Gothard reflects on service in Korea
Published 3:30 pm Monday, July 13, 2015
By PHOEBE DONALD ROBINSON / Community Columnist
The Korea War was raging, but life was good for Donald “Don” W. Gothard.
He had graduated from high school and gotten a good job with the L&N Railroad in 1953. But Gothard’s life was put on hold when he got the “call,” a letter from Uncle Sam telling him that he had been drafted into the U.S. Army.
Gothard was one of over 1.5 million men that were drafted during the Korea War.
“I did not mind being drafted,” said Gothard. “I think the majority of men felt it was their duty to serve. I know I did. I had been brought up in a good Christian home that loved our country. I think being in the military taught everybody to obey orders and respect authority. I think the draft was a good thing.”
The first peacetime draft was signed into law by President Franklin Roosevelt by establishing the Selective Service System as an independent federal agency by the Selective Training and Service Act of 1940.
From 1948-1973 during times of conflict and peace though WWII, Korea and Vietnam, men were drafted to fill the military that could not be filled through voluntary means.
In 1973, the draft ended and the U.S. converted to an all-volunteer military.
The Selective Service registration requirement for men was suspended from April 1975 to 1980 when President Jimmy Carter resumed registration.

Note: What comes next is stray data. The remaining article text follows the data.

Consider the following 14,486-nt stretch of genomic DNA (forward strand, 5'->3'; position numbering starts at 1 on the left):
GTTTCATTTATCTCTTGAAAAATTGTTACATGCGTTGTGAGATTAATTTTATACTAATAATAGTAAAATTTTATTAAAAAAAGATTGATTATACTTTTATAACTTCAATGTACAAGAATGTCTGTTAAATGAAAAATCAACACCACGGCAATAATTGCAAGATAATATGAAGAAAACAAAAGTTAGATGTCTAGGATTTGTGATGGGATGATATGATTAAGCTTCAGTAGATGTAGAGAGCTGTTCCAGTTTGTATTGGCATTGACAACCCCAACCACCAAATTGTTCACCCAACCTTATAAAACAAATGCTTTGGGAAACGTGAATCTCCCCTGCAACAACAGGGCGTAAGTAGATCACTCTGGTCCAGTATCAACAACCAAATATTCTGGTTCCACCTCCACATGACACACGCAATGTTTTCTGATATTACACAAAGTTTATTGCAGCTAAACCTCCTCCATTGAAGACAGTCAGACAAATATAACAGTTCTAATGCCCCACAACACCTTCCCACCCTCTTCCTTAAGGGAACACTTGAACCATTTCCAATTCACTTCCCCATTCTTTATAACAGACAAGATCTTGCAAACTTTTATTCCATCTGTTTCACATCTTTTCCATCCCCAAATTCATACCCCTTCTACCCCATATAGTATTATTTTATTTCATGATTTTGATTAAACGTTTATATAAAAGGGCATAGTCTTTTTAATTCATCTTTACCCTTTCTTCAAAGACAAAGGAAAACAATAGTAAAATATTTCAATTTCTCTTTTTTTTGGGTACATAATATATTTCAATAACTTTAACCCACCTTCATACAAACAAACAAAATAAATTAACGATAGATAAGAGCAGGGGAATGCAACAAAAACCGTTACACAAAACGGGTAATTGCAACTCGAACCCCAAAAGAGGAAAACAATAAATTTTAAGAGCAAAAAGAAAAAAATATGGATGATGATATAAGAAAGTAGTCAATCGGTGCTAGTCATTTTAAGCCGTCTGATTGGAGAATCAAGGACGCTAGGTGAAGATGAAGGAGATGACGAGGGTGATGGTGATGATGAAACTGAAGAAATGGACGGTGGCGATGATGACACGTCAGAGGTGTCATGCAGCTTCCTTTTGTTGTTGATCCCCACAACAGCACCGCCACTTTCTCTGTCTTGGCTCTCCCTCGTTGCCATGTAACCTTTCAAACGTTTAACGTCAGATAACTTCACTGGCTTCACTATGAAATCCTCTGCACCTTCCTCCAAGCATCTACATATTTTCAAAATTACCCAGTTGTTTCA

The Selective Service System remains in place today for males ages 18-25.
As a draftee, Gothard “filed his age” with his place of employment which held his job till he returned from the military including no loss of seniority.
On Nov. 13, 1953, Gothard went to basic training at Fort Jackson, S.C., and then advanced infantry training as a machine gun operator.
He was deployed to Korea in March 1954 where he served 16 months with the 2nd Army Division on the 38th parallel DMZ, a two-mile wide area separating North and South Korea.
“I would spend three to four days at a time of the front lines,” said Gothard. “We were under a strict blackout using live ammo. It was tense all the time. Going overseas made me appreciate the freedom we have.”
Gothard returned home in September 1955, married Kyle Lyon the following year, and moved to Columbiana where the Gothards raised their four children, 10 grandchildren and eight great-grandchildren.